I forget how this stuff found its way onto my radar, but it did, about a year ago. The other day I was making a quick trip to the local REI and noticed some packets of it on a clearance table. I had to grab a few to try out. Coco Hydro is dehydrated coconut water. So, here are my thoughts… it’s pretty decent! But wait, I should start at the beginning…
Hydration management is an important skill for the trail. We all know this; some of us are better at managing it than others. Hydration is not just about water though. As we sweat, we lose salts which play important roles in various bodily functions, stuff like keeping your muscles working, your heart pumping, and keeping your brain thinking clearly… you know, random junk like that. The fancy name for those salts is electrolytes, and we’ve got to replace them over the course of a long day.
Most of us (say, typical American folks) have more than enough salt (sodium specifically) in our diet that we don’t necessarily need to worry about it too much. Any time we’re active and sweating for extended periods though, it can become a concern. This would be true for long distance hikers and runners (to name a couple of examples). Also, for the special folks out there who happen to have had their colon removed for medical reasons, you’ll want to increase your salt intake since you absorb much less, sans colon. We’ve touched on these subjects before, and there are products out there to help. Coco Hydro is one of them.
So again, it’s dehydrated coconut water. It’s made from organic coconuts by Big Tree Farms in Bali. Don’t confuse this with coconut milk, which is entirely different. Each packet contains the water of two coconuts. So, why might someone be interested in coconut water? For starters, most sports drinks are very sweet and sugary, the few that come in dehydrated form often taste horrid (opinion of course), and they’re processed vs. natural (coconut water undergoes some processing too). Other than that… potassium! One serving of Coco Hydro contains 10% daily value of potassium while one serving of Nuun (my favorite electrolyte drink) contains only 2%. Coco Hydro also contains 100% of your vitamin C. In combination with food and/or electrolytes that replace sodium, Coco Hydro rounds out electrolyte replacement very well.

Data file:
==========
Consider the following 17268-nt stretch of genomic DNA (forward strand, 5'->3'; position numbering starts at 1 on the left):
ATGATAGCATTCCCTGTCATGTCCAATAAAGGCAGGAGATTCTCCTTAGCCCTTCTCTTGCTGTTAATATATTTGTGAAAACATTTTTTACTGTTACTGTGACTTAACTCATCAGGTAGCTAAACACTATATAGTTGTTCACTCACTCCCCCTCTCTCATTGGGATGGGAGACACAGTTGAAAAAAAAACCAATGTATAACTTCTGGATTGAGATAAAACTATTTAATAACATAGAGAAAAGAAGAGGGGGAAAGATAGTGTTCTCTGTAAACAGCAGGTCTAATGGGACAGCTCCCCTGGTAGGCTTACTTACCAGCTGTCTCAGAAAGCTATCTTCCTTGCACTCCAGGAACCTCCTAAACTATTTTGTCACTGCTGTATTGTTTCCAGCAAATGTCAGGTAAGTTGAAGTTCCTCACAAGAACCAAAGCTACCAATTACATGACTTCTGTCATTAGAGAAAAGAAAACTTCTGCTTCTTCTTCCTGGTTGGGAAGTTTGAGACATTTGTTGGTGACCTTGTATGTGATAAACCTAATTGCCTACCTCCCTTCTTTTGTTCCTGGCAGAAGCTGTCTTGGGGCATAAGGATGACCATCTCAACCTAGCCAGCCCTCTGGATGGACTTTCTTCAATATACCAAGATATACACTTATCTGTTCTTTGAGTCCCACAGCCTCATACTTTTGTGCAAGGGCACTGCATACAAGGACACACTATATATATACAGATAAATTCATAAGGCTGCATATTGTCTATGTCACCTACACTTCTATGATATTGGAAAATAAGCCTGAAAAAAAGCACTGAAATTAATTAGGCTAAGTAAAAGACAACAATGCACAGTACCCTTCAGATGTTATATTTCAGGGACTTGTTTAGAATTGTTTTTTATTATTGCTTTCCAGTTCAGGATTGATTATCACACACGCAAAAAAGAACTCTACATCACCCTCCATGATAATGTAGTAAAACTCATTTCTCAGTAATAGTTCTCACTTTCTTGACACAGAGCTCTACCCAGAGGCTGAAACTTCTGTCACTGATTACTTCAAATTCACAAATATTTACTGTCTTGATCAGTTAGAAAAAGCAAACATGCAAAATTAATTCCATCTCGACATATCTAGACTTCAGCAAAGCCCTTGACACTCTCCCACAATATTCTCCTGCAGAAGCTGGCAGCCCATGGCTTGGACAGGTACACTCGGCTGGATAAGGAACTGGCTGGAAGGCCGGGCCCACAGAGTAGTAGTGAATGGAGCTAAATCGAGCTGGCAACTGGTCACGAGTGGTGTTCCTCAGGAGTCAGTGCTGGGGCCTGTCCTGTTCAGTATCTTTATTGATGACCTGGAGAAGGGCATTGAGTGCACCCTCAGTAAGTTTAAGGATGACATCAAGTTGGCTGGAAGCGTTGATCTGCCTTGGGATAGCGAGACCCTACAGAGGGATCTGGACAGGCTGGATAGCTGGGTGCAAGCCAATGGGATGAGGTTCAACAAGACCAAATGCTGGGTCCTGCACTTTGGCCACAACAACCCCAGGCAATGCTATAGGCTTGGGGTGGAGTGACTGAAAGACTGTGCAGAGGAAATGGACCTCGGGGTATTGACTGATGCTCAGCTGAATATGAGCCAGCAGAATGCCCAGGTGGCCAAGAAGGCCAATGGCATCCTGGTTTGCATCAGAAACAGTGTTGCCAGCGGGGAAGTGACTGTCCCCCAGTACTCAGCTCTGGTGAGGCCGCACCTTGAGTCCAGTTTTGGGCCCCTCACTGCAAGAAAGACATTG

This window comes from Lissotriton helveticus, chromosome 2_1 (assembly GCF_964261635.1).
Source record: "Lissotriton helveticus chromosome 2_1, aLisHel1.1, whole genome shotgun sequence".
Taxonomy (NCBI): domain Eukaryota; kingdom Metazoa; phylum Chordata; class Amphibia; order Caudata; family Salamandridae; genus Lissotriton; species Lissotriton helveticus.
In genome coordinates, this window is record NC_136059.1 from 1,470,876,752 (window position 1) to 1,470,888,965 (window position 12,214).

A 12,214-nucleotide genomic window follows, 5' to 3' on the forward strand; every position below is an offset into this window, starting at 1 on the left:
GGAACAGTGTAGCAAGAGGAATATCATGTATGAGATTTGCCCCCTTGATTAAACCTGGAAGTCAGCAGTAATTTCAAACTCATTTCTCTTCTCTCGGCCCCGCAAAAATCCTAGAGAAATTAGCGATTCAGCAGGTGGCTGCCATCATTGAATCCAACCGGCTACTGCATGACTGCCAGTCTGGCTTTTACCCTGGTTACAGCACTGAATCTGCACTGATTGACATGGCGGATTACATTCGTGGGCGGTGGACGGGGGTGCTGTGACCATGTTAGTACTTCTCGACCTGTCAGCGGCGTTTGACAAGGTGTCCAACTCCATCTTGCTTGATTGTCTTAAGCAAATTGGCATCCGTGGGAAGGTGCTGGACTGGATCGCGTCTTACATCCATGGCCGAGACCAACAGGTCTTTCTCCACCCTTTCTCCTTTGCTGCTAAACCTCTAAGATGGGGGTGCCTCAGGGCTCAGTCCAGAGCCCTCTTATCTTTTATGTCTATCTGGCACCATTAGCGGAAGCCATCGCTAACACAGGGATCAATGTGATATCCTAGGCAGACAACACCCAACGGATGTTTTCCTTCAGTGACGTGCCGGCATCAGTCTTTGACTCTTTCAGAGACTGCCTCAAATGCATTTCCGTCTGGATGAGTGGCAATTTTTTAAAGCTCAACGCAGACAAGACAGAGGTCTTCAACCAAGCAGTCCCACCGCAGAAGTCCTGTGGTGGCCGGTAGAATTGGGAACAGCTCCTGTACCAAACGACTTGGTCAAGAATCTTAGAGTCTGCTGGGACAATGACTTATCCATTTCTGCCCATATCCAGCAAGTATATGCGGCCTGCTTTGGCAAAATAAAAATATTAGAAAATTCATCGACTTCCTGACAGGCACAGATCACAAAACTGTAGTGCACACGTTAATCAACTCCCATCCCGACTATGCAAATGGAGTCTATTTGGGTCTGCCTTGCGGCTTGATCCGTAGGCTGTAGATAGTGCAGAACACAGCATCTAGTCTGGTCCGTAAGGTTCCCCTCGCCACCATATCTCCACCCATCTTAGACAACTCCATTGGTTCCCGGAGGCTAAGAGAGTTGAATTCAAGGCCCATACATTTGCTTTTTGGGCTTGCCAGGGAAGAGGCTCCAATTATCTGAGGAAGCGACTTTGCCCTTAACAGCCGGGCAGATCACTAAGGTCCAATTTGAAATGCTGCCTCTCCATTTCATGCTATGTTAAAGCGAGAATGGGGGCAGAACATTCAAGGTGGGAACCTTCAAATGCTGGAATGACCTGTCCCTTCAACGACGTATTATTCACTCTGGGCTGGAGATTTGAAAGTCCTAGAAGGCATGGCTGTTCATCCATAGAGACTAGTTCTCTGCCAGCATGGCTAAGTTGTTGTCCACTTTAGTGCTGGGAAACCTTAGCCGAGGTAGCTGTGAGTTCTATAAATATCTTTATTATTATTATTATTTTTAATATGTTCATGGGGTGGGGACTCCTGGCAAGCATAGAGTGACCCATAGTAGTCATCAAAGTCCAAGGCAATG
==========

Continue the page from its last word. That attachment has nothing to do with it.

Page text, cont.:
It mixes up fairly easily, but it takes some stirring to get the last bit to dissolve. The taste is very mild. I tried the pineapple flavor as well as the unflavored and I preferred the latter. I could be crazy, but I think I actually prefer the taste of these over some other coconut water I’ve purchased from the store. Anwyway, when mixed with very cold water, it made an excellent treat. With warm~ish, been in your pack all day, sorta water… not so much. Filter some fresh water and enjoy.
Lastly, what appear to be single serving packets actually contain two 11-gram servings. The small packets are also expensive. Expect them to be $1.25 to $2.00 per packet. Buying the bulk pack and repacking as much as needed for a trip would be the way to go for less than $.50 a serving. I think it’s worth giving a try for a longer hike when looking for a little variety in the drink department, and certainly for a nice potassium boost. Coco Hydro me! Hike It. Like It.
Big Tree Farms came across my write up here and sent me out some more product to check out. This time I was sent their Sport formula. Remember up above we covered the benefits of coconut water, specifically the fact that it has quite a bit of potassium. The Sport formula complements this natural potassium source by adding sodium to make for a more complete performance drink. The Sport formula also boasts “10% more ionic trace minerals”… this sounds a lot like marketing department input; I’m not sure how trace minerals from an ancient sea bed can help my performance, but as long as they don’t turn me into a trilobite I guess they can’t hurt.
I was sent the Lemon Lime flavor, which is also a more traditional athletic flavor, if you will, and it tastes pretty good. It’s a very fine powder and mixes fairly easily. I had to take a short break from running, but now that I’m getting back into my routine I will give it a try and see how it goes.
The other interesting item I was sent was a bottle of Coconut Palm Nectar. The best way I can describe this stuff is like coconut molasses. The flavor of coconut water is there, along with malty molasses notes, and a nice sweetness. It’s interesting stuff and I’ve never tasted anything quite like it. Supposedly the glycemic index is low (I have not confirmed) which would make it ideal for consuming during periods activity where it will release energy slow and steadily. I think this might be a very interesting ingredient for some DIY trail snacks. I’m going to have to tap a couple of my crafty friends to see what ideas they can come up with!